Santa Monica Lookout
|Former Major Leaguer Says Coach’s Firing Could Hurt School District’s Bottom Line|
By Jonathan Friedman
September 5, 2014 -- The chorus of dissent following the dismissal of a successful and popular Santa Monica High School baseball coach continued at last week’s Board of Education meeting.
Tim Leary, a Samohi graduate who pitched for 15 seasons in Major League Baseball, was among those who spoke against Kurt Schwengel being replaced after two seasons.
Leary said it was the wrong action because this continued a recent pattern of head baseball coaches losing their position after a brief tenure. The school has had three head baseball coaches in the past six years.
Also, Leary said Samohi should be more delicate with a team that could inspire people to donate to the school district. He said wealthy professional athletes with connections to Samohi would be weary of giving money because of the situation.
“You’re really shooting yourself in the foot by firing coaches of sports where people can make money,” Leary said.
Schwengel was replaced in June after leading the Vikings to a 48-15 record over two seasons. A message from House Principal Elias Miles to players and parents said the school was moving toward a policy of having on-campus faculty members as coaches.
The new coach is Samohi science teacher Loren Drake. Schwengel teaches kindergarten at Franklin Elementary and is not part of the Samohi faculty.
Many people have been publicly suspicious about whether the official reason for Schwengel’s dismissal is the actual reason, especially since other head coaches at Samohi do not teach there.
It has been alleged Schwengel was fired because he successfully forced an opposing team to forfeit a playoff game after it had held illegal batting practice with Wiffle balls prior to the contest.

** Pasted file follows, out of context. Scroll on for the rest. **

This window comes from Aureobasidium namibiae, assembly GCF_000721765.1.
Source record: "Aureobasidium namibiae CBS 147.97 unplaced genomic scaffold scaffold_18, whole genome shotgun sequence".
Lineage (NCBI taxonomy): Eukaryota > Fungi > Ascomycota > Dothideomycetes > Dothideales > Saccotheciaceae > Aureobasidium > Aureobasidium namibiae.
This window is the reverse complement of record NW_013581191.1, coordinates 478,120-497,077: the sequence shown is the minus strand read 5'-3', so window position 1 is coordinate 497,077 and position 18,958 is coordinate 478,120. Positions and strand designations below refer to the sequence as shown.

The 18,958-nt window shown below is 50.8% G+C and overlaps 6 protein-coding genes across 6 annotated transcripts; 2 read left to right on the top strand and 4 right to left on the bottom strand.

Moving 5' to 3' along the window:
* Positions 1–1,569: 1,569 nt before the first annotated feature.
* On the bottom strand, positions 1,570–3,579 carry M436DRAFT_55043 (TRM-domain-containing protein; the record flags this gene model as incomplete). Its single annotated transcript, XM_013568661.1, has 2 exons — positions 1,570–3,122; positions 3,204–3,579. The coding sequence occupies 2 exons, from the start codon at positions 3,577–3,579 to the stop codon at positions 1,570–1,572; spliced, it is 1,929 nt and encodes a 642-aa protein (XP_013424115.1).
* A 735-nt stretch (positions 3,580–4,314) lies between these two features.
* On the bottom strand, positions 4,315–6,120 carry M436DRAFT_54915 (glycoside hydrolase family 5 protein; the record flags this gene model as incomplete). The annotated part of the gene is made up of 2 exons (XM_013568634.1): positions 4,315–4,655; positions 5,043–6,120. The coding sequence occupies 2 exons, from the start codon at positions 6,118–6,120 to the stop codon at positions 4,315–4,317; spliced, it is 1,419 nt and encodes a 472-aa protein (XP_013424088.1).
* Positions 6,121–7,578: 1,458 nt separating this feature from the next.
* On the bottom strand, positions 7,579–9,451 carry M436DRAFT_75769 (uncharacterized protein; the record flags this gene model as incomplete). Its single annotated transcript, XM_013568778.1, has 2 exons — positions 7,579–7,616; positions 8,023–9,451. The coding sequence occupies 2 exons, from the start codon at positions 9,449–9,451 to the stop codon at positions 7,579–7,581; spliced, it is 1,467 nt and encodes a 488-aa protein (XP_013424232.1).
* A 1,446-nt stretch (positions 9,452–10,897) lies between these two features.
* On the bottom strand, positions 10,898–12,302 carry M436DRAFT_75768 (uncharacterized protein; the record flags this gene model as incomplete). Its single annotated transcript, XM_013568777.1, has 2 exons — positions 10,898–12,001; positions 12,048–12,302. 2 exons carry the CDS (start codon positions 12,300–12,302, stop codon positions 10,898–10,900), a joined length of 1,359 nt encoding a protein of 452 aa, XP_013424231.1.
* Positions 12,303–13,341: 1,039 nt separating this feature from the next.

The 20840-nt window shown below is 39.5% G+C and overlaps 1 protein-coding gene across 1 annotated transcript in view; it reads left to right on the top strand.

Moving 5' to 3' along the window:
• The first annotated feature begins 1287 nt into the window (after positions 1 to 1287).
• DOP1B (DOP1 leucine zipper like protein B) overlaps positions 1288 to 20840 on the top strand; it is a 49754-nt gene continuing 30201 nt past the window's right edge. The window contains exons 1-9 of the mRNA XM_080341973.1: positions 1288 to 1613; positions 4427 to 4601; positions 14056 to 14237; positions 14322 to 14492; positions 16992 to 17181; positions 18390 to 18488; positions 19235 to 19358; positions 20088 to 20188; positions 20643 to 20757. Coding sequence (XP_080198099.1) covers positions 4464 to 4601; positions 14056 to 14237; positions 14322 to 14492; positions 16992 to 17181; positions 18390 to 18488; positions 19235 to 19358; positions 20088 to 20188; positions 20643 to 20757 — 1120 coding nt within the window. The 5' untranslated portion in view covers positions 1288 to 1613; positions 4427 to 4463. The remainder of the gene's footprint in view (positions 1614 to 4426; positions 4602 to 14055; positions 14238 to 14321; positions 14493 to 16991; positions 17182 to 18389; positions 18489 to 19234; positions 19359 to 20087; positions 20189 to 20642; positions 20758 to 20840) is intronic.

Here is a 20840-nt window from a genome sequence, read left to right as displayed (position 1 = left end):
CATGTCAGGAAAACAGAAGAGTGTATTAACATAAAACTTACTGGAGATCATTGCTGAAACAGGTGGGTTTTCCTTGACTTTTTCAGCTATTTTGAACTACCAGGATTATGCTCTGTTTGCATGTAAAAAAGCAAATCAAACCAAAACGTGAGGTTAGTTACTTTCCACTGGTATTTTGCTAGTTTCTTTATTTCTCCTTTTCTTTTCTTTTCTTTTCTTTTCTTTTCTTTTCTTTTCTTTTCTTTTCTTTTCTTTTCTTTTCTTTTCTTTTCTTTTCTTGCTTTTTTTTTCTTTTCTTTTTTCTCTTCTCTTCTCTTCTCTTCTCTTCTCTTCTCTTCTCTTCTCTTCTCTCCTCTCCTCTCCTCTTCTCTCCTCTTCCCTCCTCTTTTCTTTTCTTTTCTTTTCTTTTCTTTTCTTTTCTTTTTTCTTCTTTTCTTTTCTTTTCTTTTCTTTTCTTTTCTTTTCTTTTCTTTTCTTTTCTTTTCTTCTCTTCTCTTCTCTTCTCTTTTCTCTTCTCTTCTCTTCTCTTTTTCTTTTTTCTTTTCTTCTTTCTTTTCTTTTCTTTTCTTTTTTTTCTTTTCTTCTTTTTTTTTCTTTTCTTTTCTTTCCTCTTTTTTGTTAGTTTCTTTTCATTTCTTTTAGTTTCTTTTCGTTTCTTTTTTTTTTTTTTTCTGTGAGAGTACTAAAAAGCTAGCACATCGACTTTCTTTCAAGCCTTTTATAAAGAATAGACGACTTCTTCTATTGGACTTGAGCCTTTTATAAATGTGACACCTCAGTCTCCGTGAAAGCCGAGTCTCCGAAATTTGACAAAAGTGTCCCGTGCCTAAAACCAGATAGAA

This forfeit story was picked up nationally and ESPN television personality Keith Olbermann named Schwengel “The World’s Worst Person in Sports.”
Leary told the school board, “If the reason [for the dismissal] was because of Keith Olbermann; he had all his facts wrong and should have been sued anyway.”
District officials have said little about why Schwengel was released. At a meeting in early August when several players, parents and alumni brought their grievances to the board, Superintendent Sandra Lyon said she could not discuss the dismissal because personnel decisions are confidential.
Erin Inatsugu, who has two sons in the school’s baseball program, said last week she respected district officials’ inability to talk about personnel decisions, but she and other parents were frustrated about the situation.
“For my sons and the students who make up the Samohi baseball program to have to witness their coach being dismissed after just two years even though he had a huge winning record is confusing for me to understand,” she said. “How can I explain it to them?”
Inatsugu added, “The perception that our program is not a place for student athletes who are serious about their sports teams … is out there.”
Since this issue was not on the agenda, school board members were prohibited by State law from responding to the speakers. However, Board member Oscar de la Torre asked district human resources head Debra Moore Washington several questions about policies for coaches.
“There are different practices that schools use for hiring,” Washington said.
She told de la Torre she would provide a report with more information on specific aspects.
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